An 11-year-old girl probably felt happy and carefree while dancing with friends and family at her neighbor’s birthday party close to home. A teenage girl and a woman would have thought nothing of bicycling or walking out to a rice field to tend cattle as usual.
But these everyday activities turned out to be their last before the three victims were brutally raped and murdered this month.
After frantic searches in each case, relatives and neighbors were distraught to find their bodies. The first girl’s beaten and naked body was thrown under a bush, the teenager was submerged in a pond with a broken neck and the woman was apparently strangled in a rice field.
All the crimes took place in Prey Veng province and neighboring Kompong Cham province, where in February a woman’s body was found with string tied round her neck and burnt grass in her vagina.
No perpetrators have been arrested yet in any of the four cases, police said yesterday.
Meanwhile, child rapes reported by The Cambodia Daily this year have passed 60, an average of one every 43 hours.
Pung Chhiv Kek, president of rights group Licadho, said scarce official data made it difficult to determine if murders after rapes were more common in Cambodia than elsewhere.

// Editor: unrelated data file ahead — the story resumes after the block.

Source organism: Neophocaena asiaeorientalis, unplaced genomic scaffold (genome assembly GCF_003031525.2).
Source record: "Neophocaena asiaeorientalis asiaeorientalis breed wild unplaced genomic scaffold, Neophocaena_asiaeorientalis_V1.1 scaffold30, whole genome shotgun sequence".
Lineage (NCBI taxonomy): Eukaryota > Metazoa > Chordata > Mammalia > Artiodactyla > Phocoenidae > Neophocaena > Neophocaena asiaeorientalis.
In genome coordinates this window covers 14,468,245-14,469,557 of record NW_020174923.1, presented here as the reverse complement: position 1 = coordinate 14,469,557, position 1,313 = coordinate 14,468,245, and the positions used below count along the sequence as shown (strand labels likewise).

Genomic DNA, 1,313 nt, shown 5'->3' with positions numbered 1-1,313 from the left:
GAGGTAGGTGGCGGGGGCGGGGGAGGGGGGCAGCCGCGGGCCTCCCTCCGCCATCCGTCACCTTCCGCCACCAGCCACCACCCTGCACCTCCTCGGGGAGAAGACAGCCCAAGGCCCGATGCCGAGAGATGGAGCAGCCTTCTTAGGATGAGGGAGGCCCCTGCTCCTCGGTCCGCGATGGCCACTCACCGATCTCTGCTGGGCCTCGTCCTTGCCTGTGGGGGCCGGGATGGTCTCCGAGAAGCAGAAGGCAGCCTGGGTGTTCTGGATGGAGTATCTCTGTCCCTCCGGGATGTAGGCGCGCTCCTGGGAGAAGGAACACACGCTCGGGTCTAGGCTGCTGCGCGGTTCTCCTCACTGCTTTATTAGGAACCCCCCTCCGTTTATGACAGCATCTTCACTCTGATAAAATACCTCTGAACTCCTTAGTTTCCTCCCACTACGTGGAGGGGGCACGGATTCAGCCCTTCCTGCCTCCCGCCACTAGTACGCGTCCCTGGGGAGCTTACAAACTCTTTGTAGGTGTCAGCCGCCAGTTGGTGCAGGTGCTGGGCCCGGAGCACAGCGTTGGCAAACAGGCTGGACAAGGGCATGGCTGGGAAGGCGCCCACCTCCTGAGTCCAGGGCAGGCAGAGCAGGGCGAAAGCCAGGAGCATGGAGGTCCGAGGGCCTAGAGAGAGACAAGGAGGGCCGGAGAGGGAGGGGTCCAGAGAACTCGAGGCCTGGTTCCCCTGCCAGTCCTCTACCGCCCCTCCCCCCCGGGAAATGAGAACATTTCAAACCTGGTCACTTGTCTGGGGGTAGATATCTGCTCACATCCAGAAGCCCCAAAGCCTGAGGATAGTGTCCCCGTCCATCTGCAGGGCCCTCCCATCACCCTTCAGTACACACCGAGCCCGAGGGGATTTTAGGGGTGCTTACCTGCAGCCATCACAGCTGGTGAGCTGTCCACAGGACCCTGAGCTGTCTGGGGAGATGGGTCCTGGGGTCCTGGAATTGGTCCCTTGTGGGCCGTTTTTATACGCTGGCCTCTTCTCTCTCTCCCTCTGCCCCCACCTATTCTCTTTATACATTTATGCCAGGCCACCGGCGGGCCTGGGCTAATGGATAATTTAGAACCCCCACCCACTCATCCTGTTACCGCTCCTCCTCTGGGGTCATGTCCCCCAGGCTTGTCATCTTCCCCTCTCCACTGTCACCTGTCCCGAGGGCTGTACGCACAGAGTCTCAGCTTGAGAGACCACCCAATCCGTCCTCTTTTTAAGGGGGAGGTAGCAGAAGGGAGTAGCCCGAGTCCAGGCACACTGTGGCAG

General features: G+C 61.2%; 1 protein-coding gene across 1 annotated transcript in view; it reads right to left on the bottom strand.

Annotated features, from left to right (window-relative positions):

Women and children are put at risk by a weak justice system, a culture of male domination, a lack of awareness and a tendency to blame the victim, she said. “When murders remain unpunished, perpetrators may prefer to kill the victim in order to escape justice.”
NGO-compiled statistics show that twice as many rape cases involve children, who are easier targets than adults, she added. “There is still a long way to go in order to efficiently fight this plague.”
Interior Ministry spokesperson Lieutenant General Khieu Sopheak stressed that rapes happen in every country. “We cannot eliminate rape from the society of human beings, except in heaven,” Lt Gen Sopheak said.
The strongest measure that police are taking against the crime is simply enforcing the law and making sure rapists are punished, he said. “Victims may receive compensation, but the case must be sent to court.”
Rapes increased between 2009 and 2010, according to police statistics, but Lt Gen Sopheak said all of Cambodian society was responsible for preventing crime. “To make society clean, [everyone] must participate from all walks of life,” Lt Gen Sopheak said. He declined to elaborate as to what actions police are taking to fight violent crimes against women, other than to say: “We have strong measures, including law enforcement and public awareness.”
However, SRP lawmaker Mu Sochua put the blame for the rape increase squarely on impunity. “[V]iolence against women and children such as rape, gang rape and murder after such heinous assaults is the full result of the current culture of impunity that is allowed to exist because of the lack of political will by top leaders in the government,” she said by e-mail.
In Kompong Cham province’s Dambe district, residents continue to live in fear after the April 5 rape and murder of a 11-year-old girl who disappeared from a dance party, said Seda commune chief Sem Nem. “Villagers also have anger toward police, because they have not made arrests,” Mr Nem said. “With poor families, like the victim’s, police do not take care or interest in [solving] the crime.”